Due to the grant franchises we have received the same wage per hour since 2012 of £12 per hour. If the need arose (thankfully it hasn’t yet) we would not be able to offer statutory parental or sickness pay, nor in most cases working hours suitable for a parent, carer or someone recovering from an illness, at least not without a massive increase in grant. While we offer a statutory pension in line with regulations, the two members of staff with the greatest number of hours have decided to opt-out as we know that neither ourselves nor Planet could currently afford it. A former editor currently undertakes a final proof read just before publication unpaid, but for myriad ethical and practical reasons we cannot start distributing further staff tasks to volunteers – for a start tasks are mostly highly specialised, usually very demanding and require extensive training up.

The working conditions have worsened so much under recent grant franchises that while we have no intention of moving on due to our commitment to the magazine, if one of us did it would no longer be feasible to advertise our positions, especially that of the editor, nor would we have the capacity to train up new staff members. It would likely now be impossible for any employee living where Planet is based to afford to live independently of parents or a partner unless they were from a particularly wealthy background.

Thankfully we have managed to keep morale from guttering out – and thus survived ‘The Great Resignation’ – in large part I would argue due to the particular way we are structured in line with our ethos, whereby all staff get the same wage per hour and always form the majority in board meetings, whether or not they are directors; supplemented by expertise and support from other directors (who have sufficient experience in the specificities of running a cultural and political magazine in a Welsh context in order to carry out their legal duties to the company). This is supplemented further by a wider support network and system of scrutiny and expertise from (e.g.) an advisory board, accountant, and membership of the FSB, Public Interest News Foundation and the press regulator Impress.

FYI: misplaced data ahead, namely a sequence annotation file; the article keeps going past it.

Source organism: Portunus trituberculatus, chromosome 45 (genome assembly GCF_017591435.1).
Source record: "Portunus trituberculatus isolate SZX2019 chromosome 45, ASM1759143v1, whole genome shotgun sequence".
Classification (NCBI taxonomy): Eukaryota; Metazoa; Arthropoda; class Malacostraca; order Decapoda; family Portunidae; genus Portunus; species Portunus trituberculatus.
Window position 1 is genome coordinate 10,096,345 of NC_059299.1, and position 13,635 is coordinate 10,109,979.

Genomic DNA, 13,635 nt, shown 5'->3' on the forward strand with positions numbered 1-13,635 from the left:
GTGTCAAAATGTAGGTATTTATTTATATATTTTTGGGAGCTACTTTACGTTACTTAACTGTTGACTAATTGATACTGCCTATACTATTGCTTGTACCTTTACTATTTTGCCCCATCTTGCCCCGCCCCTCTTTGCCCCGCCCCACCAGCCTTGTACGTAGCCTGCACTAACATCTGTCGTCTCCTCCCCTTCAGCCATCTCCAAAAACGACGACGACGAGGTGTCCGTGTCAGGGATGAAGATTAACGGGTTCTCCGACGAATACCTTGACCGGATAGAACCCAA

Over the last four years I’ve heard the desperation and often sheer bafflement from staff from many other magazines (some only in post for a short time) about the working conditions that grant levels determine. Some of these magazines have experienced cuts, others have had standstill funding for many years, newer magazines often never received adequate levels of grant to begin with. While working conditions are intolerable even for middle-class staff, they are even harder for working-class staff, and those with any caring responsibilities – which an ostensibly left-wing and feminist ruling party should take note of.

These issues take on particular time-sensitivity with regard to Welsh-language magazines, both existing and new titles, as they apply for the 2023-27 BCW funding franchise – like its English-language equivalent, an open and competitive tender. The guidelines to the franchise application raise the issue of rising production and living costs – acknowledgement of which is very welcome – however it states that as ‘there has been no corresponding increase in the funding provided by the Government to the Council ... it is almost inevitable that there will be changes in the number and type of titles supported’. This raises the bleak possibility of either the loss of some of Wales’ unique, outstanding existing magazines and/or that newer magazines would never have the chance they should have enjoyed to flourish, thereby depriving the Welsh-language public sphere of a vitally diverse media ecosystem that can appeal to all readers. It is surely vital that Welsh Government offer boosted funding for Welsh-language magazines to retain the same number of titles.

There are myriad reasons why core funding is essential for the survival of Welsh magazines of journalistic and cultural value that there is not space to detail here, and it is clear that magazines that focus on Wales and don’t have a commercial, populist editorial focus couldn’t compete in an open market against the London- and US-dominated Anglophone media. Public subsidy for magazines is not only essential for their survival, but moreover nothing to be ashamed of. The miasma of shame around grants to enable a healthy Welsh public sphere as part of the nation-building process is indicative of the insidious, even unconscious presence of neo-Thatcherism among elements of the Welsh elite. In fact adequate funding for magazines would be something to be proud of – Wales’s historic record in doing so makes us very ahead of our time, as post-Leveson Inquiry the UK has woken up to the need for conscientious, economically viable public interest journalism, through organisations like the Public Interest News Foundation and indeed in Labour’s 2019 election manifesto.